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Bug #79518 SimpleXML memory leak
Submitted: 2020-04-24 10:35 UTC Modified: 2021-02-10 11:51 UTC
Avg. Score:4.5 ± 0.5
Reproduced:1 of 2 (50.0%)
Same Version:0 (0.0%)
Same OS:1 (100.0%)
From: ivo at beerntea dot com Assigned:
Status: Not a bug Package: SimpleXML related
PHP Version: 7.3.17 OS: Linux
Private report: No CVE-ID: None
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 [2020-04-24 10:35 UTC] ivo at beerntea dot com
SimpleXML and DOMDocument (and possibly other libxml functions) do not always free the allocated memory after all references to the XML/DOM object have been released.

This especially is a problem in environments where the same process is used to handle multiple requests, like the FPM interface, as memory allocated by one script won't be released until the FPM process is terminated. When handling large XML files this can easily push a server out of memory.

In addition the XML DOM appeard to use significantly more memory than the original XML string, and the memory used by the XML DOM is not accounted for by PHP (see #63380), allowing to bypass the PHP memory limit.

PHP version:
Linux kernel 4.15.0-91-generic x86_64

Test script:
function mstat() {
  //Print reserved memory according to PHP and total mapped memory according to OS (assumes 4k page size and Linux) 
  $statm = explode(' ', file_get_contents('/proc/self/statm'));
  printf("PHP memory usage=%u MB, process memory usage=%u MB\n", memory_get_usage(TRUE) / 1024 / 1024, $statm[0] * 4096 / 1024 / 1024);


$xml = '<doc>'.str_repeat('<node attr="attr">test</node>', 1000000).'</doc>';
printf("Preparing big XML: %u MB.\n", strlen($xml) / 1024 / 1024);

$flags = 0;
$flags |= LIBXML_COMPACT; //COMPACT flag reduces memory usage a little bit, not much

echo "Parsing DOM document without storing reference...\n";
(new \DOMDocument())->loadXML($xml, $flags);

echo "Parse XML DOM without storing reference...\n";
simplexml_load_string($xml, 'SimpleXMLElement', $flags);  

echo "Parse XML DOM without storing reference...\n";
simplexml_load_string($xml, 'SimpleXMLElement', $flags);  

echo "Parse XML DOM storing reference...\n";
$dom = simplexml_load_string($xml, 'SimpleXMLElement', $flags);  

echo "Parse XML DOM overwriting reference...\n";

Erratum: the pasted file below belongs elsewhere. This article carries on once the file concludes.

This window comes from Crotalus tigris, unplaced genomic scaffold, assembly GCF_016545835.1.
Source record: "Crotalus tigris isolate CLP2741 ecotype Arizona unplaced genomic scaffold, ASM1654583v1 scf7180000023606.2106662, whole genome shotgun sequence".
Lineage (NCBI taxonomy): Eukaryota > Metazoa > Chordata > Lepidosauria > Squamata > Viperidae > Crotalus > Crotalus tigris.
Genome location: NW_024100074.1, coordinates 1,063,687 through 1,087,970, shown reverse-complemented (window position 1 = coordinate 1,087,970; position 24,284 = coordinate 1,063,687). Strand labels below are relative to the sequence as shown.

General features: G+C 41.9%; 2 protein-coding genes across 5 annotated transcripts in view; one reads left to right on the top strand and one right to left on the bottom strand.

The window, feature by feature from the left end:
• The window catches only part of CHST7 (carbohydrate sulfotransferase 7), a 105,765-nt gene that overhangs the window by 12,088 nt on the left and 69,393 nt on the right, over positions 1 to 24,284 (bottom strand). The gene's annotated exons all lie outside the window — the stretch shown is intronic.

$dom = simplexml_load_string($xml, 'SimpleXMLElement', $flags);  

echo "Unset XML string...\n";
$xml = NULL;

echo "Unset DOM references...\n";
$dom = $dom2 = $dom3 = NULL;

Expected result:
Indicated memory usage should return back to the initial value after a reference to the XML/DOM object is cleared.

Actual result:
The memory used by the XML functions remains in use even when there are no more references:

PHP memory usage=2 MB, process memory usage=391 MB
Preparing big XML: 27 MB.
PHP memory usage=29 MB, process memory usage=419 MB
Parsing DOM document without storing reference...
PHP memory usage=29 MB, process memory usage=892 MB


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 [2020-11-17 12:44 UTC]
-Status: Open +Status: Feedback -Assigned To: +Assigned To: cmb
 [2020-11-17 12:44 UTC]
> In addition the XML DOM appeard to use significantly more memory
> than the original XML string, […]

What is not unexpected, given that the DOM is stored as a tree
structure, with a lot of info for each node.  That would be a
libxml issue, though.

> , and the memory used by the XML DOM is not accounted for by PHP
> (see #63380), allowing to bypass the PHP memory limit.

Besides that already tracked in the other bug report, it is not
likely something we can fix without further support from libxml.

> The memory used by the XML functions remains in use even when
> there are no more references:

Are you sure?  This may be just the ZendMM optimization which does
not immediately give all possible memory back to the OS, to avoid
unnecessary re-allocations for the next request.  To check that,
you can run the script(s) with USE_ZEND_ALLOC=0.
 [2020-11-17 14:44 UTC] ivo at beerntea dot com
-Status: Feedback +Status: Assigned
 [2020-11-17 14:44 UTC] ivo at beerntea dot com
I realize and agree that the memory requirements and external allocation by libxml is a separate problem. I just mentioned it because it contributes to this supposed bug causing a real problem.

I have tested the script with USE_ZEND_ALLOC=0, this did not make a significant difference. Possibly because the largest memory allocation is done by libxml and is not known to Zend.

I am not entirely sure what the allocated memory is used for. It appears that most of it is reused on repeated calls, but is never released.

In a production application we noticed that the order of allocations can make a difference, if we would load a large XML file, process it and then unset it, all memory would be released. If we loaded another small XML document and allocated some memory in PHP while the large tree was still in memory, the memory used by the large tree was never released even though there were no references to XML nodes. I can not yet reproduce this in the test script as it just seems to keep the memory at all times.

In case of the production application, the memory remained in use by the PHP FPM process that ran the script, even after the script completed. Repeated requests for this script resulted in multiple processes with a claim on a lot of memory and eventually an out of memory situation on the server.